2.5 stars. This review is also available on my blog, Read Till Dawn.
Meh. This is a very forgettable Christian romance book that tries not very successfully to be a Jane Austen novel with “Christian morals” (i.e. lots of moralizing) squished in around the edges. It certainly got in the Christian parts, but got nowhere near the wittiness of Jane Austen.
I’m sorry, is that too harsh? To be honest, I didn’t hate the book–I enjoyed reading such a complete escapist story set in Regency-era England. Some of the back-and-forth between Lavinia and Nicholas really is quite clever, and once I stop implicitly comparing the book to Pride & Prejudice I can enjoy it for what it is. The story had a lot of elements I like in old-timey stories–wealthy settings, hatred turn to romance, outspoken females–and I enjoyed reading them.
The book’s two main errors, though, are taking things too far and being too obvious about it. Lavinia isn’t just outspoken: she’s a downright feminist, and she spends her days devoted to caring for the poor. These are both excellent traits, but they are also slightly annoying (she is way too perfect!) and are very unrealistic for her time. There’s a constant tension between Lavinia and the very backward way everyone else approaches wealth, class structure, etc. I would have liked to see some evidence that Lavinia was a product of her own time, that her egalitarian tendencies weren’t just some convenient flash of inspiration from God, and that she had given a little more thought to why her beliefs about social decorum were so different from everyone else’s. I liked Nicholas more than I did Lavinia, though, and seeing him gradually move to her way of thinking (after originally being very prim and proper about what women could and couldn’t do!) felt more realistic.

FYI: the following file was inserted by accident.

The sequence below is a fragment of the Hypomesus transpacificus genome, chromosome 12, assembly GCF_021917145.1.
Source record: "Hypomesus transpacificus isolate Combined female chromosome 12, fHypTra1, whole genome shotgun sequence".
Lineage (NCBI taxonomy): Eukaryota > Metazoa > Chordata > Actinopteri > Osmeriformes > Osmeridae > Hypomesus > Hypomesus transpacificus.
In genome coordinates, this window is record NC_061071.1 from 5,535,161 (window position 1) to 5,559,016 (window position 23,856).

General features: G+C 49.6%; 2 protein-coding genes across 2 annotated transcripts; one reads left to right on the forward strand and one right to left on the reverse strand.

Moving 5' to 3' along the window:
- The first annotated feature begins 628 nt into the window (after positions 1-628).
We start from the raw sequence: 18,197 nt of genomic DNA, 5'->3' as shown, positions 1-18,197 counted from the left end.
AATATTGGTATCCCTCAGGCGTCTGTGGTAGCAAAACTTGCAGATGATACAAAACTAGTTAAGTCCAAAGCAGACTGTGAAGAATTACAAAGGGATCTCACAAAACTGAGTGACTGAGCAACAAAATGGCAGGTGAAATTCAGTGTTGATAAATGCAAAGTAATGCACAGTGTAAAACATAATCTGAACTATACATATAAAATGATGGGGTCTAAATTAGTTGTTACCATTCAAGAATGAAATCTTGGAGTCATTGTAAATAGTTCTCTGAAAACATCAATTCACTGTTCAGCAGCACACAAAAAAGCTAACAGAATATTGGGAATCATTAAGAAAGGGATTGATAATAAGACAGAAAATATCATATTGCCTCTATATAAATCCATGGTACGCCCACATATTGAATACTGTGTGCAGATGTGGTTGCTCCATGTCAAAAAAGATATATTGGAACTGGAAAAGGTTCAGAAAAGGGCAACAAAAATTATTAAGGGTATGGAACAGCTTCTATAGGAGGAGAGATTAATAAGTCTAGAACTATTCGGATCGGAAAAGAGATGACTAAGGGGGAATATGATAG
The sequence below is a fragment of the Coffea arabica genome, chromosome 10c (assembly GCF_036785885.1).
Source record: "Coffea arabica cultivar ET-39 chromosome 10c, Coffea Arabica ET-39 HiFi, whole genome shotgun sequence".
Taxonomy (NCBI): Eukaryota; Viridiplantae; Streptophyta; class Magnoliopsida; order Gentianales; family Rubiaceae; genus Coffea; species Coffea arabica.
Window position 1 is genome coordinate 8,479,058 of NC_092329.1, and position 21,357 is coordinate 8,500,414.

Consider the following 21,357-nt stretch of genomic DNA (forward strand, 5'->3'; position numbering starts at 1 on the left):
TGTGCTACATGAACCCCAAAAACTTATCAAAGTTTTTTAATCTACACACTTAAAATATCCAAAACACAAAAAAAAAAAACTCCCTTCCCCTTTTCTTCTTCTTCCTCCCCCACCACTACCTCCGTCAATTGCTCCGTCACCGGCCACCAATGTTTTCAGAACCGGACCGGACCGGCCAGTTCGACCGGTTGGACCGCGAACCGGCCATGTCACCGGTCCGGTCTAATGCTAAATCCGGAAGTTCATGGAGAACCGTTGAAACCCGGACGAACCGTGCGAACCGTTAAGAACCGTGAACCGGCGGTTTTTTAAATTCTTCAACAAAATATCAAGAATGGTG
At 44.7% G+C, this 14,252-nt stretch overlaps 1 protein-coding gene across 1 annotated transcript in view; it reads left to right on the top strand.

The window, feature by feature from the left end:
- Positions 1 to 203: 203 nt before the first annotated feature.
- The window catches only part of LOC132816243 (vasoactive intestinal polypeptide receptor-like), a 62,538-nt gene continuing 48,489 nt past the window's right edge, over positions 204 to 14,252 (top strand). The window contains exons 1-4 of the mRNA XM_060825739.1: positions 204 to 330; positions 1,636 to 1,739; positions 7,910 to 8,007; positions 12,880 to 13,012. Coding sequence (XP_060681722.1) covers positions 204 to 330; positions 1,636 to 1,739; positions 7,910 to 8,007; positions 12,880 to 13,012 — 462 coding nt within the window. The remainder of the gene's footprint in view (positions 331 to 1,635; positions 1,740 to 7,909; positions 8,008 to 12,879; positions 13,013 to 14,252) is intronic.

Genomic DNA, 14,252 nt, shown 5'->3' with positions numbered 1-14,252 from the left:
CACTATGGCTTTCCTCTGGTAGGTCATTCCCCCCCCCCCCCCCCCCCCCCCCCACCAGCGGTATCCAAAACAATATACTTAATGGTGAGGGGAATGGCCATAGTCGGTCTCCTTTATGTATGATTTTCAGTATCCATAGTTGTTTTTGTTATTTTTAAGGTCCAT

Everything is very melodramatic in The Elusive Miss Elison. Lavinia and Nicholas are constantly accidentally hurting each other’s feelings, and their “hearts start pining for each other” from the first time they’re separated–despite the fact that at that point they’ve only ever snapped meanly at each other, and Nicholas’s brother literally killed Lavinia’s mother when she was a little girl. Lavinia gets past that way too easily, in my opinion. You can forgive someone without falling in love with them, you know? And the plot twists themselves are straight out of a soap opera: Lavinia falls hopelessly ill with the influenza and winds up spending months being taken care of in Nicholas’s elaborate house. She moves to London to visit some conveniently-discovered estranged family members, learns all sorts of juicy secrets about her past (that her aunt decided to wait twenty-three years to tell her about, because reasons), and so on and so forth. It’s fun to read, sure, but it’s also cringe-worthy in how cliche everything is. And don’t even get me started on the fakey-happy way everyone’s always talking about religion; I may be a Christian, but I don’t start randomly talking about the Bible with casual acquaintances like that–and I certainly don’t start giving religious advice when they may or may not be Christians themselves. Telling someone to pray about their worries, or to ask God for help, is not always a socially appropriate thing to do.
All in all, I spent a few pleasurable hours with Miss Ellison but I’ve certainly read better books in its genre. In fact, excuse me, I feel the urge to re-read Pride & Prejudice coming over me . . .
Disclaimer: I recevied a complimentary copy of this novel from the publisher in exchange for an honest review.